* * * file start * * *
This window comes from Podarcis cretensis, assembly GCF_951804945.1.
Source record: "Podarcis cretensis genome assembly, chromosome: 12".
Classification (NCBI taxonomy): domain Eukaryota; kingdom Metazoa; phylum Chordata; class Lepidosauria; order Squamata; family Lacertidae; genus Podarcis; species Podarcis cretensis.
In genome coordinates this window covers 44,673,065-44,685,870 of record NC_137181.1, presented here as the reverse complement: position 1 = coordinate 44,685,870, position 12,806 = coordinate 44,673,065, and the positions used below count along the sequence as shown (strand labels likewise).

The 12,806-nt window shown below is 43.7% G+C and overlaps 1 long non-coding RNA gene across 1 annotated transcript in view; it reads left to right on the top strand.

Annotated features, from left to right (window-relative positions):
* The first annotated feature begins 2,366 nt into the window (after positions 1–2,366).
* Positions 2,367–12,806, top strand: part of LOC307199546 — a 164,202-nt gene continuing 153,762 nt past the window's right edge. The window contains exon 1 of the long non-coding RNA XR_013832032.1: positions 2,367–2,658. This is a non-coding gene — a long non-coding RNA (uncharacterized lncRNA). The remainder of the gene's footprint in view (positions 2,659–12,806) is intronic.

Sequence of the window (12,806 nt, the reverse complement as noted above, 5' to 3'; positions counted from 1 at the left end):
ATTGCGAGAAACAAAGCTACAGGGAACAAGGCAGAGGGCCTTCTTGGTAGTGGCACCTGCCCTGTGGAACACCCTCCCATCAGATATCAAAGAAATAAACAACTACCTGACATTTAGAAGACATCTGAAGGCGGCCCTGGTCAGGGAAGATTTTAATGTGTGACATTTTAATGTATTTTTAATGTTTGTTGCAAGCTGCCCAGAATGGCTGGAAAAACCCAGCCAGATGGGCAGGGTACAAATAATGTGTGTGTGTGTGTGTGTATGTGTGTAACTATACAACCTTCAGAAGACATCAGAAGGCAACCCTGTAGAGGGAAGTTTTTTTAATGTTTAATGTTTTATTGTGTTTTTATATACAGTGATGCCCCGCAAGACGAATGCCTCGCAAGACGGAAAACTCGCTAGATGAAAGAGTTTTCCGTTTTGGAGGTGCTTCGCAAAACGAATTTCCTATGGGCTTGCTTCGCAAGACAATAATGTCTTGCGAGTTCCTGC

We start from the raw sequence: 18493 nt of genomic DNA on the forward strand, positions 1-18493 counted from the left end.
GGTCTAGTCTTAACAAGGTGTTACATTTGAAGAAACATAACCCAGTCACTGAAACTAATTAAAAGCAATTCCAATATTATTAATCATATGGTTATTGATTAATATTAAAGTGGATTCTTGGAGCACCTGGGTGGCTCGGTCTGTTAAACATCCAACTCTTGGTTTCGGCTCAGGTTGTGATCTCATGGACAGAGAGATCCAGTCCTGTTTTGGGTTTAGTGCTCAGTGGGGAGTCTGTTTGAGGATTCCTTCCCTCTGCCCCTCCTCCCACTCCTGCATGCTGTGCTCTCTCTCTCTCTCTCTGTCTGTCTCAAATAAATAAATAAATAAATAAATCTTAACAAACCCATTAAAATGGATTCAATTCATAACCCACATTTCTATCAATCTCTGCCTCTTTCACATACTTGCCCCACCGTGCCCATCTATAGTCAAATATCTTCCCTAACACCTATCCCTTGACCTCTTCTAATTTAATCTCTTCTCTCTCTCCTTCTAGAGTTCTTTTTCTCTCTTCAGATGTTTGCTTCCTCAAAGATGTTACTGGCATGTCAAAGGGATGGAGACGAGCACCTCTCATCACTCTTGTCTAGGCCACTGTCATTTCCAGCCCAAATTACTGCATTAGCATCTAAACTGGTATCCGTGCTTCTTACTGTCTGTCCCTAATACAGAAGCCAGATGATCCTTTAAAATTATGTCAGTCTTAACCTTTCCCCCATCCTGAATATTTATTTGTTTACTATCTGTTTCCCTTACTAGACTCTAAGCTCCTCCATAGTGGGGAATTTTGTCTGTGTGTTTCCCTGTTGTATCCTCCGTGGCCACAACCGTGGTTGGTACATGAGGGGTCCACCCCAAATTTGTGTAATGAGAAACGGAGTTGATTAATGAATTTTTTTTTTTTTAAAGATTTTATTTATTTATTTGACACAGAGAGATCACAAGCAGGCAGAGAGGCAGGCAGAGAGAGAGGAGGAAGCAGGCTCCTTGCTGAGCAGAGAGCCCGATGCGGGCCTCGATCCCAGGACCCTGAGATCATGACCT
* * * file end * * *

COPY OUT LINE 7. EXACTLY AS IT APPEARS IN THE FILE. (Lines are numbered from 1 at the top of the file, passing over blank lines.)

* The first annotated feature begins 2,366 nt into the window (after positions 1–2,366).